About the Initiative

What matters most to Canadians?

How much do we differ in what we want for Canada across gender, generations, regions, ethnicities? In a rapidly shifting global context what values do we want to be reflected in the future of Canada? As Canadians, we pride ourselves on being “unique.” But what does that really mean?

When we talk about what matters most—our core values—we are most likely to choose and act in ways that lead to realizing them in our day-to-day lives. Also, when we speak about our values we are likely to discover that they are shared among others who we might have regarded as very different from us. The “Why” of the Canadian Values Conversations initiative is to create a national awareness and an understanding about values to foster a sense of shared purpose that spur change in neighbourhoods, communities, cities and regions across Canada toward a future that we want for us and for our children and grandchildren. This year is the first of what we hope will be a national Canadian habit every couple of years to revisit our hopes and to track our progress! We want to foster citizen engagement toward a future by design!

What are Values?

Values represent what is most important to us. Values are the core of who we are. They are the passion in our hearts and the reason why we choose what we do, the motivators in our actions.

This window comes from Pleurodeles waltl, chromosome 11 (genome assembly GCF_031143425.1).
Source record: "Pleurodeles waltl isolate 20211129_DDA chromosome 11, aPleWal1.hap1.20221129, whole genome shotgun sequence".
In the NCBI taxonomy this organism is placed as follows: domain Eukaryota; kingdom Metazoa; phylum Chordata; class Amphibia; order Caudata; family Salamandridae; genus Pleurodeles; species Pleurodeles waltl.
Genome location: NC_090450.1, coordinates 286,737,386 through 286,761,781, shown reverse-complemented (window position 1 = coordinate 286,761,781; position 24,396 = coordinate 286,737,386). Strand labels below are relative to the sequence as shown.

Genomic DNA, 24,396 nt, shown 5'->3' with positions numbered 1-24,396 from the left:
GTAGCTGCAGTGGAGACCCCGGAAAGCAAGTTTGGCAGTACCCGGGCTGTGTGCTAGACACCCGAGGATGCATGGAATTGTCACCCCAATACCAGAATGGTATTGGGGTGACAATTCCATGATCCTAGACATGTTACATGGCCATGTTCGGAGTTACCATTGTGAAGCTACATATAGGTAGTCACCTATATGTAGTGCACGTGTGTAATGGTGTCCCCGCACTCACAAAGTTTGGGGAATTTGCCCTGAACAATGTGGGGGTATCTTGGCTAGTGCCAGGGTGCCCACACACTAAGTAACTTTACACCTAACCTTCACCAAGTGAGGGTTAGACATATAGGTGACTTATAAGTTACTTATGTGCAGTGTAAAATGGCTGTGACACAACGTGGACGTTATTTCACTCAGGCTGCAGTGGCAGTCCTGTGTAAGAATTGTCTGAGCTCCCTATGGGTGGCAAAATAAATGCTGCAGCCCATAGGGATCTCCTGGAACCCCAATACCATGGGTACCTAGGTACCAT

Our objective is to stimulate an ongoing dialogue and conversation about:

* What matters most to us as Canadians today
* What we want most for Canada in the future
* How what matters most is expressed similarly and differently by Canadians across regions, cultural communities, gender, generations, professions and vocations
* Key themes that are helpful to create a stronger, more connected Canada

Values Assessment Methodology for Canadian Values Conversations

The Canadian Values Conversations methodology for assessing the values of Canadians rests primarily on the established, cross-national survey presented by the U.S.-and U.K.based, Barrett Values Centre.  The Barrett Centre’s National Values Assessment (NVA) survey in based on established theories of human values authored by the Centre’s founder, Richard Barrett, and has been used over 20 countries.  The NVA is a brief but challenging form of assessment that is diagnostic of the values, practices and norms of a country’s citizenry and of their perceptions of the positive and negative values and societal practices within their countries. It asks three simple questions of each respondent: What are your personal values? What are the values and practices that you believe characterize our country now? And what values and practices would you like our country to maintain and build for the future?

The Canadian Values Conversations study partners worked with the Barrett Values Centre to customize its general NVA for the Canadian population in terms of both the language used to express Canadian values, as well as the addition of Canadian-specific values and practices.  Two different lists of values are presented in the survey and participants are asked to select just 10 that best represent their views of themselves (from List A), their country (from List B) and the country they desire for the future (also using List B). Results are presented both overall and by subcategory, in the form of “Top Ten” Values lists.